Monday, September 22, 2014

Pienza, Val d'Orcia

Haruko and I set out for Pienza early one morning, which involved catching several buses: first, a direct bus from Florence to Siena, then a bus across town from Piazza Gramsci to the train station, where we caught another bus to Pienza.  It was a lovely sunny day in Tuscany, and we enjoyed the view from our bus windows.

The countryside of Pienza (grazie a Haruko)
Once we arrived in Pienza, we settled in at the B&B we'd reserved, and then set out to see the village, famous for the beautiful landscape and for pecorino cheese.

Piles of pecorino
Pienza is known as the "touchstone of Renaissance urbanism." In 1996, UNESCO declared the town a World Heritage Site, and in 2004 the entire valley, the Val d'Orcia, was included on the list of UNESCO's World Cultural Landscapes.

Outside the B&B
The village itself is very picturesque, with plants all along the streets: very charming and appealing to the many tourists who find their way here. Since traveling by bus to Pienza can be challenging, its best to visit this area by car. I had tried to get to Pienza twice before, but was stymied by the inconvenient bus schedule. On Sundays, there are no buses at all!

The greenery adds so much to the ambiance of the village.
Piazza Pio II
According to Wikipedia, "Pienza was rebuilt from a village called Corsignano, which was the birthplace (1405) of  Enea Silvio Piccolomini, a Renaissance humanist born into an exiled Sienese family, who later became Pope Pius II. Once he became Pope, Piccolomini had the entire village rebuilt as an ideal Renaissance town. Intended as a retreat from Rome, it represents the first application of humanist urban planning concepts, creating an impetus for planning that was adopted in other Italian towns and cities and eventually spread to other European centers."

Another scenic street.
In the evening, we walked along the passeggiata alla mura, a walkway on top of the city wall, and watched the sunset. There was also a full moon that night, but it was hard to get a good photo of it by the time it was in view.

One of the reasons we came to Pienza was to see the Val d'Orcia, which extends south of Siena to Monte Amiata. It has gentle, carefully cultivated hills, dotted here and there with trees, and picturesque towns and villages. It is a landscape which has become familiar through works of art that show the landscape, from Renaissance paintings to modern photographs. HOWEVER, I was surprised to learn that this landscape was not natural, but man made.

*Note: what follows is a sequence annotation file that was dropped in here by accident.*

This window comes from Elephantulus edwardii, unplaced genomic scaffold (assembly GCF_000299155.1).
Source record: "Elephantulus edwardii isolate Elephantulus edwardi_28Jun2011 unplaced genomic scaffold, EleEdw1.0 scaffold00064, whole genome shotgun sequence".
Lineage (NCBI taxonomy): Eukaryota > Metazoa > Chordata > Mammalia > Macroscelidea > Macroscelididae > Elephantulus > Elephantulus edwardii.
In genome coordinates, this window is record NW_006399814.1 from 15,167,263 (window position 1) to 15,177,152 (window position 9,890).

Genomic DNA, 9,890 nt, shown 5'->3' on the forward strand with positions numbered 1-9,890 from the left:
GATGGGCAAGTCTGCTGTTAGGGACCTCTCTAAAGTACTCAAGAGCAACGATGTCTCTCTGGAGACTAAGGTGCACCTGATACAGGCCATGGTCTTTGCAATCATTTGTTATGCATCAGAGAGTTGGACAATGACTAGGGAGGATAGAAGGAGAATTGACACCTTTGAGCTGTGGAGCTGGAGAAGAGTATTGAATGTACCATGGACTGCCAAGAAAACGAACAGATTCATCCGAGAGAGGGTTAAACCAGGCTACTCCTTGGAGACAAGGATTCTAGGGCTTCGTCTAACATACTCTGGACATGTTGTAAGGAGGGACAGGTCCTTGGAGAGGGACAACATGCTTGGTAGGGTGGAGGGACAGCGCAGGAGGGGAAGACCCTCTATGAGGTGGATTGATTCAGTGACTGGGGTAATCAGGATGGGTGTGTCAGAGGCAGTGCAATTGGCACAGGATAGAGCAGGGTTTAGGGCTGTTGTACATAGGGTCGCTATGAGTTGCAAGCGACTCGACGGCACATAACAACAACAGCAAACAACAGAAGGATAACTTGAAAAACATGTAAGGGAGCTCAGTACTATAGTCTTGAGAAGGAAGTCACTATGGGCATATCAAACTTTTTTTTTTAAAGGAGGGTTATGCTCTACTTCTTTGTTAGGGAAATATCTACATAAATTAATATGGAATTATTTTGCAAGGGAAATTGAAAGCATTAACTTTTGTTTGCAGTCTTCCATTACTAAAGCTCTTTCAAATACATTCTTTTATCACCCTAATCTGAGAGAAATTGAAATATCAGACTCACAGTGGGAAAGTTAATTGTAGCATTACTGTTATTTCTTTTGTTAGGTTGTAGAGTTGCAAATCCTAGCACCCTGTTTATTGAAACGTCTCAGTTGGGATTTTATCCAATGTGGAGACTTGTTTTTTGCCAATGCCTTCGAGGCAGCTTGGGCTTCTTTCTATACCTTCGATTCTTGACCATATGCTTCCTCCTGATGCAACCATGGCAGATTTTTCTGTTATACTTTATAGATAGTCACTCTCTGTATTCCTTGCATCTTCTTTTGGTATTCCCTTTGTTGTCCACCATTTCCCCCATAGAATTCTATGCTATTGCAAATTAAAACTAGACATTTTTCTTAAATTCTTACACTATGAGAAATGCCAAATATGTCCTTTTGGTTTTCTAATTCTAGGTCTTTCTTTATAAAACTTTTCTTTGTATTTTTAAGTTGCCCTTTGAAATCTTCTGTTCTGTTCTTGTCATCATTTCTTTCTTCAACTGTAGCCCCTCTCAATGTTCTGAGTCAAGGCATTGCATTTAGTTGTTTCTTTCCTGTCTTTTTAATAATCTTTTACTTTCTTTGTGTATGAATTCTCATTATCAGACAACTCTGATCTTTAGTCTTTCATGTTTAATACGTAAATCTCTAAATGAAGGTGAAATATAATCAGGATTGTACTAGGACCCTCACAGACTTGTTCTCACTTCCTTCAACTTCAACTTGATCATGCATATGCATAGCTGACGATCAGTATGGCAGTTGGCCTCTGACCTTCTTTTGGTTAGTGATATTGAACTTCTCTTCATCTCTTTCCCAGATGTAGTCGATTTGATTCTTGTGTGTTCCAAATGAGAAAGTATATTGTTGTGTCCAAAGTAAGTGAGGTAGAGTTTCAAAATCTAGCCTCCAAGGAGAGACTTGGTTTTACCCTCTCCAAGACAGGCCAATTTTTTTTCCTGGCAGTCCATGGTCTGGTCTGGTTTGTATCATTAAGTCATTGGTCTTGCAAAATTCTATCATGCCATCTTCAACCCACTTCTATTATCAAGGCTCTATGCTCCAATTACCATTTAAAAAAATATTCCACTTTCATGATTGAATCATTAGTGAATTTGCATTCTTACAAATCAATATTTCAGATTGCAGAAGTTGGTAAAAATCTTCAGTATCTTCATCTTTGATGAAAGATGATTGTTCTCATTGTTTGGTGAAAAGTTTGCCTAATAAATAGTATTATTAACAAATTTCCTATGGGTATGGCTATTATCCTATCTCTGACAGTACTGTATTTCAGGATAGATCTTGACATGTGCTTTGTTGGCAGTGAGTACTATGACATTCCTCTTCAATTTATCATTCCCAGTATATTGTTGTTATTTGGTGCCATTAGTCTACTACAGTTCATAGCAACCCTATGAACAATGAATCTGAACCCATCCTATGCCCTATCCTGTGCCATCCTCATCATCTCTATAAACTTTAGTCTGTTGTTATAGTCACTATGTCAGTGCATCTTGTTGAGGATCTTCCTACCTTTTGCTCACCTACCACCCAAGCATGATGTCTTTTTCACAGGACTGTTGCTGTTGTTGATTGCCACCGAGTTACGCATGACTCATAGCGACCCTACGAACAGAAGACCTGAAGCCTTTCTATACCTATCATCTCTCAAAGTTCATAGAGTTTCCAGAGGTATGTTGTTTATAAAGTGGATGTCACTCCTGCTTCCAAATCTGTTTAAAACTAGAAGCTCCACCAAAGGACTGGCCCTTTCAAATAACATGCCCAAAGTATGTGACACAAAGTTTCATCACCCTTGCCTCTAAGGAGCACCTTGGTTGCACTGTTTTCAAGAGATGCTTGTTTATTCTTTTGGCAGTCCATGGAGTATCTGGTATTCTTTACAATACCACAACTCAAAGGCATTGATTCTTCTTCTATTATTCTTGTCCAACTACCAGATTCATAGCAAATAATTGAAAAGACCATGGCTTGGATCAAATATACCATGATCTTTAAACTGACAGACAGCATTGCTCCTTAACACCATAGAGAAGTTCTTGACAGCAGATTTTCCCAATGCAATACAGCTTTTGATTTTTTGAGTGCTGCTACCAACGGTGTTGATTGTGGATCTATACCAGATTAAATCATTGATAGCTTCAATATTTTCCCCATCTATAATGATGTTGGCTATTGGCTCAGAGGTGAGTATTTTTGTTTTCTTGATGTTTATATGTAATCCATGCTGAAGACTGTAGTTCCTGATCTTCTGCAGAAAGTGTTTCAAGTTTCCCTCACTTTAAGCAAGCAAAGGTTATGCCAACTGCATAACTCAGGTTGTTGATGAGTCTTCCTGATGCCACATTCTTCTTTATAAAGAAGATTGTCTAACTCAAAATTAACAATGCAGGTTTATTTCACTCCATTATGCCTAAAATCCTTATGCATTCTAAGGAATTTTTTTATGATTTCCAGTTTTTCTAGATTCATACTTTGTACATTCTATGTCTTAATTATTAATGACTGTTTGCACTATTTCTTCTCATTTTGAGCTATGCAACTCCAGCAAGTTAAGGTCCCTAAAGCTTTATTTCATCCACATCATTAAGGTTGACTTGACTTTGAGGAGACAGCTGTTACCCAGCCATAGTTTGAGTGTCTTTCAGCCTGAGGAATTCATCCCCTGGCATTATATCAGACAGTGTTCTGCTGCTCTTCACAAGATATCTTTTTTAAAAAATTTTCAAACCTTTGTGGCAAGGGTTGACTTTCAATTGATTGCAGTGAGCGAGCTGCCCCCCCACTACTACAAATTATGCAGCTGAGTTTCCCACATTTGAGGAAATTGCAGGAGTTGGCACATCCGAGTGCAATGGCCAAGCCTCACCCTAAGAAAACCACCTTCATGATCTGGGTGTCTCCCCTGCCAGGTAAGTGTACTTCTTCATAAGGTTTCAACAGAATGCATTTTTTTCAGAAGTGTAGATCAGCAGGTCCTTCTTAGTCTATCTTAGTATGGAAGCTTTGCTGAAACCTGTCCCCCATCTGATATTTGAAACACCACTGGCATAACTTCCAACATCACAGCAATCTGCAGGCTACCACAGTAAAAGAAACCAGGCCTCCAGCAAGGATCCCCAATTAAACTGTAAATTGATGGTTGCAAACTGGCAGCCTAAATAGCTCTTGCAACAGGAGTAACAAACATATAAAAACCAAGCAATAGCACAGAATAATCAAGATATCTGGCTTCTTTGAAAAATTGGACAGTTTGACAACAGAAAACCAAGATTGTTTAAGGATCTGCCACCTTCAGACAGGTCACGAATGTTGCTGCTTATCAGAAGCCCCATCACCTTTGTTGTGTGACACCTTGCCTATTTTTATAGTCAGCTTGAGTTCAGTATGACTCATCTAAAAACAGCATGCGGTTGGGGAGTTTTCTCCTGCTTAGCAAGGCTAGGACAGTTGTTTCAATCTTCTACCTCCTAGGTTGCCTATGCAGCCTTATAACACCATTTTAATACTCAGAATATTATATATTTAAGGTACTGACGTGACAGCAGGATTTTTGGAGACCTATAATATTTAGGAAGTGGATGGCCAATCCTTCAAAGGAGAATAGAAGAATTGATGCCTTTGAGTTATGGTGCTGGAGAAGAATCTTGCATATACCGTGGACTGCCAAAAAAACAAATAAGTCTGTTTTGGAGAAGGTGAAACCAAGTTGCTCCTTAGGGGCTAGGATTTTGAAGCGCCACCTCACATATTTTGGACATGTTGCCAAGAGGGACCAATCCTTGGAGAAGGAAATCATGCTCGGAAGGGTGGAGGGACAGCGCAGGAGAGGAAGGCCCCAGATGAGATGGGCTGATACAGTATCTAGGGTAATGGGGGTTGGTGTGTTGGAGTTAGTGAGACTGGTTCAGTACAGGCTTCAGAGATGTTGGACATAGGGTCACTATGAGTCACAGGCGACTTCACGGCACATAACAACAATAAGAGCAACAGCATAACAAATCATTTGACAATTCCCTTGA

The Val D'Orcia landscape before sunset
The UNESCO site explains that the  landscape of Val d’Orcia was "redrawn and developed when it was integrated in the territory of the city-state in the 14th and 15th centuries to reflect an idealized model of good governance and to create an aesthetically pleasing picture. The landscape’s distinctive aesthetics, flat chalk plains out of which rise almost conical hills with fortified settlements on top, inspired many artists. Their images have come to exemplify the beauty of well-managed Renaissance agricultural landscapes". 

To be honest, I was disappointed to learn that the landscape was not natural, as I had assumed that the rolling hills punctuated by cypress trees were magical because of their natural beauty. Now I know that the trees were planted just so, for artistic effect. But I have to admit, the fact that the land was worked to create this effect in the 1500s is a miracle in itself.

Tramonto a Pienza (sunset in Pienza)

Now that we've seen what Val d'Orcia is like in September, we'd like to return some spring, when the landscape is totally green.

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